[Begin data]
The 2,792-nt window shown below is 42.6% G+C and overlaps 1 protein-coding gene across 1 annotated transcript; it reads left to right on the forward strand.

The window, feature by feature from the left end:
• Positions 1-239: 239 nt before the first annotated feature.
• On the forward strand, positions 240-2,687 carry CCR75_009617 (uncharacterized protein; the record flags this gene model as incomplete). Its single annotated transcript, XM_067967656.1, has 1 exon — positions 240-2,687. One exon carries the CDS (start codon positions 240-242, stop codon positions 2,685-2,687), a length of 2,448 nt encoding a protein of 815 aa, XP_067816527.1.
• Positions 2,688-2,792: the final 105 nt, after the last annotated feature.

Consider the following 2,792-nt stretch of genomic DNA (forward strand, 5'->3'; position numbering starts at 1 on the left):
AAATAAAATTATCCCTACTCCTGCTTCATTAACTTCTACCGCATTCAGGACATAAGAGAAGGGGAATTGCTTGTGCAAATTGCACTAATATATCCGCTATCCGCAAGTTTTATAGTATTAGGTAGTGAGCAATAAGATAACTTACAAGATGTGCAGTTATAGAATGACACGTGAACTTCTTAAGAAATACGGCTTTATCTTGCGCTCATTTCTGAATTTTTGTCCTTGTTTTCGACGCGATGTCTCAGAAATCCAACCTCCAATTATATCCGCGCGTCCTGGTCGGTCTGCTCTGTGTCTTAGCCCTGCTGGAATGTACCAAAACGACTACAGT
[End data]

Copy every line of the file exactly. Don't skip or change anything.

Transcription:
The 2,792-nt window shown below is 42.6% G+C and overlaps 1 protein-coding gene across 1 annotated transcript; it reads left to right on the forward strand.

The window, feature by feature from the left end:
• Positions 1-239: 239 nt before the first annotated feature.
• On the forward strand, positions 240-2,687 carry CCR75_009617 (uncharacterized protein; the record flags this gene model as incomplete). Its single annotated transcript, XM_067967656.1, has 1 exon — positions 240-2,687. One exon carries the CDS (start codon positions 240-242, stop codon positions 2,685-2,687), a length of 2,448 nt encoding a protein of 815 aa, XP_067816527.1.
• Positions 2,688-2,792: the final 105 nt, after the last annotated feature.

Consider the following 2,792-nt stretch of genomic DNA (forward strand, 5'->3'; position numbering starts at 1 on the left):
AAATAAAATTATCCCTACTCCTGCTTCATTAACTTCTACCGCATTCAGGACATAAGAGAAGGGGAATTGCTTGTGCAAATTGCACTAATATATCCGCTATCCGCAAGTTTTATAGTATTAGGTAGTGAGCAATAAGATAACTTACAAGATGTGCAGTTATAGAATGACACGTGAACTTCTTAAGAAATACGGCTTTATCTTGCGCTCATTTCTGAATTTTTGTCCTTGTTTTCGACGCGATGTCTCAGAAATCCAACCTCCAATTATATCCGCGCGTCCTGGTCGGTCTGCTCTGTGTCTTAGCCCTGCTGGAATGTACCAAAACGACTACAGT